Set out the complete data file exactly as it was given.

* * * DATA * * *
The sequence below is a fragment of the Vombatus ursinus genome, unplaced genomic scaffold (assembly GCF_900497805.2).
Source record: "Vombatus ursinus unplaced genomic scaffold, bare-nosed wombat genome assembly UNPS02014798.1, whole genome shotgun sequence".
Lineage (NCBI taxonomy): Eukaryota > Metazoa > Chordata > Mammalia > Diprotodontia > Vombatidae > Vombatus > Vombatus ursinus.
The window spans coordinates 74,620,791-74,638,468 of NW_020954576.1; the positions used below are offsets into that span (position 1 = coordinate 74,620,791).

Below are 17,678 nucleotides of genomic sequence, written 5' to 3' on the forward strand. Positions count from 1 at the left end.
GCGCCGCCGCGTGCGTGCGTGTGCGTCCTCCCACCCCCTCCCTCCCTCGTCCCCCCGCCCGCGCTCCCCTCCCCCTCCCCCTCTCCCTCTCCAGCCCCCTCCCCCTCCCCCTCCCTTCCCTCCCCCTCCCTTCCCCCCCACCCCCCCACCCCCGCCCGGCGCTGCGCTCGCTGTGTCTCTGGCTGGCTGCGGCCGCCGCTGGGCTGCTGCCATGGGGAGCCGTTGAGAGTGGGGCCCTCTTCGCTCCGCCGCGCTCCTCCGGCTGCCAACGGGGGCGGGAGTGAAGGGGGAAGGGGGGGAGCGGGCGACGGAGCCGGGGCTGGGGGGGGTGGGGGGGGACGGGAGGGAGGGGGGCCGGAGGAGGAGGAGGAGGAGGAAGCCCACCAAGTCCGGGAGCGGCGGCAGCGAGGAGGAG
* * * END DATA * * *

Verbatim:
The sequence below is a fragment of the Vombatus ursinus genome, unplaced genomic scaffold (assembly GCF_900497805.2).
Source record: "Vombatus ursinus unplaced genomic scaffold, bare-nosed wombat genome assembly UNPS02014798.1, whole genome shotgun sequence".
Lineage (NCBI taxonomy): Eukaryota > Metazoa > Chordata > Mammalia > Diprotodontia > Vombatidae > Vombatus > Vombatus ursinus.
The window spans coordinates 74,620,791-74,638,468 of NW_020954576.1; the positions used below are offsets into that span (position 1 = coordinate 74,620,791).

Below are 17,678 nucleotides of genomic sequence, written 5' to 3' on the forward strand. Positions count from 1 at the left end.
GCGCCGCCGCGTGCGTGCGTGTGCGTCCTCCCACCCCCTCCCTCCCTCGTCCCCCCGCCCGCGCTCCCCTCCCCCTCCCCCTCTCCCTCTCCAGCCCCCTCCCCCTCCCCCTCCCTTCCCTCCCCCTCCCTTCCCCCCCACCCCCCCACCCCCGCCCGGCGCTGCGCTCGCTGTGTCTCTGGCTGGCTGCGGCCGCCGCTGGGCTGCTGCCATGGGGAGCCGTTGAGAGTGGGGCCCTCTTCGCTCCGCCGCGCTCCTCCGGCTGCCAACGGGGGCGGGAGTGAAGGGGGAAGGGGGGGAGCGGGCGACGGAGCCGGGGCTGGGGGGGGTGGGGGGGGACGGGAGGGAGGGGGGCCGGAGGAGGAGGAGGAGGAGGAAGCCCACCAAGTCCGGGAGCGGCGGCAGCGAGGAGGAG